A week before Christmas my husband and I were busy preparing for our first Christmas bazaar. The idea of putting out our wares, and displaying them for all to see and buy, gave us an exhilarating feeling!
Our T-shirt printing business focuses primarily on individuals and small companies that require customized shirts in bulk. Our negotiation with clients oftentimes takes place on the phone or Skype; sometimes our favorite patrons come to visit us (thank you for always dropping by Mama and Papa!).
The day my cousin asked me if I wanted to display some nice shirts in her Christmas booth, for she won’t be able to sell her famous organic oils due to her taping schedule for a new TV show, I felt excited and nervous at the same time.
Since starting our T-shirt business two years ago, my hubby and I never thought of joining the cutthroat “tiangge” scene. We were happy and contented with our setup; besides, my husband has a regular job that taking the pressure of designing and packing shirts on a daily basis was just plain impossible.
On my first day in the bazaar, I excitedly arranged the T-shirts that my husband painstakingly designed. Prints of X-Box game characters, such as Skylanders, Minecraft, Splinter Cell, Assassin’s Creed, Gears of War 3, and Super Mario among others, were inspired by the passionate gamer in my Switee.
We had also had a few Bob Marley shirts, and some prints for the nationalistic Filipino.
As soon as the enthusiastic consumers started walking into the bazaar tent in droves, I couldn’t help being observant. I noticed that most of them went to a stall that sold signature perfume at the lowest prices; tiny bottles of Bulgari, Issey Miyake, Gucci, and Hugo Boss to name a few were offered for the price of P100, plus a bonus perfume bottle for every purchase.
I may not be an expert in perfume brands, but I know for a fact that the prices of the best in the market come in four figures. I have been using Issey Miyake for more than 10 years, but there was not a time I bought a bottle for less than P3,200.
As people of all ages crowded the perfumery booth, young adults and mothers alike came to my booth to buy shirts. I don’t mind having a selected market. Our designs after all were intended for the young and the young at heart.
My third day in the bazaar was filled with drama. One woman stormed into the perfumery booth, which I was talking about earlier, to return a bottle of Bulgari. She demanded that her money be returned or else she will make a formal complaint against the company.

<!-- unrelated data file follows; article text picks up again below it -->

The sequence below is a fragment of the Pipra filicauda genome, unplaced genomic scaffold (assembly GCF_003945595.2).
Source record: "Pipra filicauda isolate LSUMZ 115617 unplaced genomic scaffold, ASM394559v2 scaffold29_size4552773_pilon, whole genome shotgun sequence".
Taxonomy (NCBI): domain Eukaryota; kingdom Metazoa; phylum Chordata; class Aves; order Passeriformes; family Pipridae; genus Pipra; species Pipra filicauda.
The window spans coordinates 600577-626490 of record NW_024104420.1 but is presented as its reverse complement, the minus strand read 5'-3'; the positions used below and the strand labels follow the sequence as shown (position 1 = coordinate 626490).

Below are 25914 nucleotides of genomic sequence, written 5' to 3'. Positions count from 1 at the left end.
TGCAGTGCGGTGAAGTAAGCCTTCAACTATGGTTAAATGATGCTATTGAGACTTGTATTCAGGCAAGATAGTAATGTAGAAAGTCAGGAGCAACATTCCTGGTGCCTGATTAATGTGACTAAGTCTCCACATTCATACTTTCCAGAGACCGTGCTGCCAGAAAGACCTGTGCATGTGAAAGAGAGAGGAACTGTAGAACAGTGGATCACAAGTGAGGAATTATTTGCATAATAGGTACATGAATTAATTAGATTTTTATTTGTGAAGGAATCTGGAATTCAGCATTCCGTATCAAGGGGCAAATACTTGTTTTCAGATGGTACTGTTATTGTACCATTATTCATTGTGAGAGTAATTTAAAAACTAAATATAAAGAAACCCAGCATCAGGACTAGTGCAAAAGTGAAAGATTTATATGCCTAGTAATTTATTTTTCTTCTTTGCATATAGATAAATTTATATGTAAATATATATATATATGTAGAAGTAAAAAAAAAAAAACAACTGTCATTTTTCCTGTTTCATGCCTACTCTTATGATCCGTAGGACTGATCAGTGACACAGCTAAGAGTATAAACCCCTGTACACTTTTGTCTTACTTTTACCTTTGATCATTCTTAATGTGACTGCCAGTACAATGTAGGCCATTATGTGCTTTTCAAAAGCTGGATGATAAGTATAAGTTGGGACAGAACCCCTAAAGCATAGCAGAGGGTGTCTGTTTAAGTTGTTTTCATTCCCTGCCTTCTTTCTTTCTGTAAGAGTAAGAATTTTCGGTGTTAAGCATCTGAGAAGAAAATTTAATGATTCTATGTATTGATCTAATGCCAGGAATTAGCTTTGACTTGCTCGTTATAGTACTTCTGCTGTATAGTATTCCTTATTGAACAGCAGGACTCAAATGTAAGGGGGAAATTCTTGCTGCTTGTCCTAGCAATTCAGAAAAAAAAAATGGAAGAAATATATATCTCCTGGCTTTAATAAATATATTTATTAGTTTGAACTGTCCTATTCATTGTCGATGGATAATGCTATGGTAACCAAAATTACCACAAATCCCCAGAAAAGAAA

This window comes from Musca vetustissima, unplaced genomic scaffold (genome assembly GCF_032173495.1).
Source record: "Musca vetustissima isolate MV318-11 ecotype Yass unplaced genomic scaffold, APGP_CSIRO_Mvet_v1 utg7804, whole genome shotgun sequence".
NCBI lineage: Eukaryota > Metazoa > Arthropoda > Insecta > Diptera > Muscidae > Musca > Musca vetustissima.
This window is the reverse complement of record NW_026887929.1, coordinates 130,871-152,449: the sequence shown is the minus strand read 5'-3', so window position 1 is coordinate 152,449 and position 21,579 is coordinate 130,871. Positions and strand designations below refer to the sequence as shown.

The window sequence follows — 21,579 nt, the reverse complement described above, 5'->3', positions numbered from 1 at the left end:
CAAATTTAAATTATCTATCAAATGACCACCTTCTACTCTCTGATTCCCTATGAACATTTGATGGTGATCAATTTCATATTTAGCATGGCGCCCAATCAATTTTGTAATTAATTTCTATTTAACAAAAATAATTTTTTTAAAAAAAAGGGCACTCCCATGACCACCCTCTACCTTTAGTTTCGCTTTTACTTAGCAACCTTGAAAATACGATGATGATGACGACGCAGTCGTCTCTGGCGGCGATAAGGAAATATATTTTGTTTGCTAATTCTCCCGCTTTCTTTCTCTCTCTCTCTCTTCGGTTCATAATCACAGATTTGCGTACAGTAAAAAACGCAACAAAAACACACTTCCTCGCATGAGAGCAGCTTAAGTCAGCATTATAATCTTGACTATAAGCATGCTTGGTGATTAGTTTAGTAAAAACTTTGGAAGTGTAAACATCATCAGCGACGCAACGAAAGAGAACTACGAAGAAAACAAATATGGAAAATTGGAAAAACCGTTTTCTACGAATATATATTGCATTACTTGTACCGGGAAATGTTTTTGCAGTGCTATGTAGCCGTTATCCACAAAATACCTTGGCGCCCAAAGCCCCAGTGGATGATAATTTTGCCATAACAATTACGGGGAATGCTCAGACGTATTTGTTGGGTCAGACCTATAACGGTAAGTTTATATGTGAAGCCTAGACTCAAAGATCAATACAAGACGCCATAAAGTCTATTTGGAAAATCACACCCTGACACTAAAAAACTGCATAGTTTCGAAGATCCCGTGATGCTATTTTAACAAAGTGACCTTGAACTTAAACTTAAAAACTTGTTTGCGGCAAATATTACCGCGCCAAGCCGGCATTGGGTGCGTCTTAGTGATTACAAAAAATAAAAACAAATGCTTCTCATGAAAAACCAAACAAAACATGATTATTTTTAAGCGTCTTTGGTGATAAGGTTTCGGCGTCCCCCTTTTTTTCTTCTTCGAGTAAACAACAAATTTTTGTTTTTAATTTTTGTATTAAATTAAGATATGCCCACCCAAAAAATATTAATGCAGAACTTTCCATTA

I was 10 steps away from the said perfumery section, but I overheard the angry customer accusing the woman, who sold her the perfume, of deception. According to the customer, she asked if the perfume was original and the vendor answered in the positive. It was only when the customer got home that she found out the product was an imitation.
Tsk tsk tsk…
Thirty minutes later, another angry customer walked into the tent, this time heading to a booth that sells “original” designer bags. The customer claimed she was deceived into believing that the Lacoste bag that she bought in the said booth was original. She added that the vendor assured her it was authentic when in fact it was an AAA.
Authentic Lacoste bags would cost from P3,500 to P6,200, so anything below this is obviously a replica.
My bazaar experience taught me a lot of things. First, consumers should make a list of what they intend to buy. Second, do not expect that you can get the quality of an original luxury bag or signature perfume for loose change. Go shop in a mall if you want the originals. Third, and this is for the merchandisers or sellers, just be honest.
My one-week experience as a seller made me realize that more people appreciate high quality homemade products over imitations of expensive brands. One booth selling Chinese novelties and toys from the past, like those cute trolls that Gift Gate used to be famous for, never runs out of customers. Why? Everything in their inventory is just so adorable!
I wish everyone will be wiser in 2014. Happy New Year!!!